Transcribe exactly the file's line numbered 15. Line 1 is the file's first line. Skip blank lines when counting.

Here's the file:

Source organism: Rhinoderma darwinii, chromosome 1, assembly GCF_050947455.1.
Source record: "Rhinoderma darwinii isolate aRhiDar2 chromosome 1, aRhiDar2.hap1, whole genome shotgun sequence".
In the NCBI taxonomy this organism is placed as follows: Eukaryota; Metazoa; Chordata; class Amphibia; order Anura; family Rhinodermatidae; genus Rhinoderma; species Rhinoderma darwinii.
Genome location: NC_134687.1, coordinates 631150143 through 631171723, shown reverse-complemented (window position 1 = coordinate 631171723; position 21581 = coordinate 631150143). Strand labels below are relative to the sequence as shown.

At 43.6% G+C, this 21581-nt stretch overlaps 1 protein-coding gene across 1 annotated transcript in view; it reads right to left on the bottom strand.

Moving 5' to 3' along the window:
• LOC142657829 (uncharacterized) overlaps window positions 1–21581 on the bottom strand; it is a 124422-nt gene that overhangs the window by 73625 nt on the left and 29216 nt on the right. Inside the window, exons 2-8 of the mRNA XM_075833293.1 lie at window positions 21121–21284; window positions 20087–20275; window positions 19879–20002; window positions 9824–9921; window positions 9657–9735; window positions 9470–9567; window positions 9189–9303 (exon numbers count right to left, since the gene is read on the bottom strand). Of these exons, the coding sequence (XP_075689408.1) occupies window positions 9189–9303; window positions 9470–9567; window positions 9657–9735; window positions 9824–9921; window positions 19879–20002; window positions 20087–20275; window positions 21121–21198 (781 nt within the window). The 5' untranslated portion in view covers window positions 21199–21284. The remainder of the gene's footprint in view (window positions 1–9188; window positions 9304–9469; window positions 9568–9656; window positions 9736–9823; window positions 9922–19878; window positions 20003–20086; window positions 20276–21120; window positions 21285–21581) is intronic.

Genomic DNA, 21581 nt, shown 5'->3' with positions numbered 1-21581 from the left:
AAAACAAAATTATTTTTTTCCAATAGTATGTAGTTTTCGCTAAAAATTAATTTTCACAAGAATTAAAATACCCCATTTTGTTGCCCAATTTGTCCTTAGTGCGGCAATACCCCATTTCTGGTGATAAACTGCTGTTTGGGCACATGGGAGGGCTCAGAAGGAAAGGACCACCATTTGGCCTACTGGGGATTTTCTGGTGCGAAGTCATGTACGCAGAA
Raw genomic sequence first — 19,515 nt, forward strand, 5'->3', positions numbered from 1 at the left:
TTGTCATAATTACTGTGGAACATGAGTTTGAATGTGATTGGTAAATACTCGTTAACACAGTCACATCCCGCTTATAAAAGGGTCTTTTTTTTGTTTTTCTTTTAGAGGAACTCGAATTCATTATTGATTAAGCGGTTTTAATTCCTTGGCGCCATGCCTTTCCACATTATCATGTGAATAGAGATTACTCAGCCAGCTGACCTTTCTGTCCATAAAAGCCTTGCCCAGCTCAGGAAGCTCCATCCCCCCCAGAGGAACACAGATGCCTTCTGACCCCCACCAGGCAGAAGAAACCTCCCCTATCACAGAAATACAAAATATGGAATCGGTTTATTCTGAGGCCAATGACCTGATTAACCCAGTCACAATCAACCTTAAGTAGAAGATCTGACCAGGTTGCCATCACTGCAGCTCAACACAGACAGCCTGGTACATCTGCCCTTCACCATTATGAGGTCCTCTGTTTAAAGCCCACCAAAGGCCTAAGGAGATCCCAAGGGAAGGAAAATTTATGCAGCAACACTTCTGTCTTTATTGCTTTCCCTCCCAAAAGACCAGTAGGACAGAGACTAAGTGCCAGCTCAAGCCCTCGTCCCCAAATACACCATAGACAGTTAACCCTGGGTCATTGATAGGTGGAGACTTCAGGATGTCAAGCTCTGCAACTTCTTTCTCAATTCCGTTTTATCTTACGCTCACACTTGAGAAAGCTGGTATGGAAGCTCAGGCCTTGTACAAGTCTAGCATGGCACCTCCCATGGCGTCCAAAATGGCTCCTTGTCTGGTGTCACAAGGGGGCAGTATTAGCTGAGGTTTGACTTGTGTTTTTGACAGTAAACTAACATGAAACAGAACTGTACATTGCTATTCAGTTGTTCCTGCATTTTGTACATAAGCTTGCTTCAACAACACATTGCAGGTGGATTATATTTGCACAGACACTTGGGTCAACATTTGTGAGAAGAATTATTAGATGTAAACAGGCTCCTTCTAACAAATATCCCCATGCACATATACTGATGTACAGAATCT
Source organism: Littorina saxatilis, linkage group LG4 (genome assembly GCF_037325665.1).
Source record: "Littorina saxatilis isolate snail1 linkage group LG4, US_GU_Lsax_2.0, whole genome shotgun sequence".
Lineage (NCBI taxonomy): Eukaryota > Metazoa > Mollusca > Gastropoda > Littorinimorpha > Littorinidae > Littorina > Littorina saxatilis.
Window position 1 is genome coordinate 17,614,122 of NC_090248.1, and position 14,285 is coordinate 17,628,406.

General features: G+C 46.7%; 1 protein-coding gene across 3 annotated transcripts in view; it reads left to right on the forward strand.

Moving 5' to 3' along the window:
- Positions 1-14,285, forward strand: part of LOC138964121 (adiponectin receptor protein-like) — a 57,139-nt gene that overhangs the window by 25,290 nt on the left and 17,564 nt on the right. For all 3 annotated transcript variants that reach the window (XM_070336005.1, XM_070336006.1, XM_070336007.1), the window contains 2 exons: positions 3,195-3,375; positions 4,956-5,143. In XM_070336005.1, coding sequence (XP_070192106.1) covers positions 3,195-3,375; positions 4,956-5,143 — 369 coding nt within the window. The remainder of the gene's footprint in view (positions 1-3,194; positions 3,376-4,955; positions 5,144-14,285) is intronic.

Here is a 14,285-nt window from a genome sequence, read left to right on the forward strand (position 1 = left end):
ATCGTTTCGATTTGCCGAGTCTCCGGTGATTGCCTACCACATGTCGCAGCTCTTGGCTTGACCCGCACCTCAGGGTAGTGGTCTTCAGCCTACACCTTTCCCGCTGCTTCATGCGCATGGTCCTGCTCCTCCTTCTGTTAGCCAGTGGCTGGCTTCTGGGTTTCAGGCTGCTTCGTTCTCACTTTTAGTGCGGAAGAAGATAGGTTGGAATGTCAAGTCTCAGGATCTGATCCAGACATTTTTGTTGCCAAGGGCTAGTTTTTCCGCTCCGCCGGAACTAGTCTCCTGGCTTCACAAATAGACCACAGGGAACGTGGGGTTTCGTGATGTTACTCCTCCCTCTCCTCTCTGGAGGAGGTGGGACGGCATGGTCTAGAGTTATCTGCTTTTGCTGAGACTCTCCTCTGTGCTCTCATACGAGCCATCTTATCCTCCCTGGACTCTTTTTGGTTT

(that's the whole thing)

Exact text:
Window position 1 is genome coordinate 17,614,122 of NC_090248.1, and position 14,285 is coordinate 17,628,406.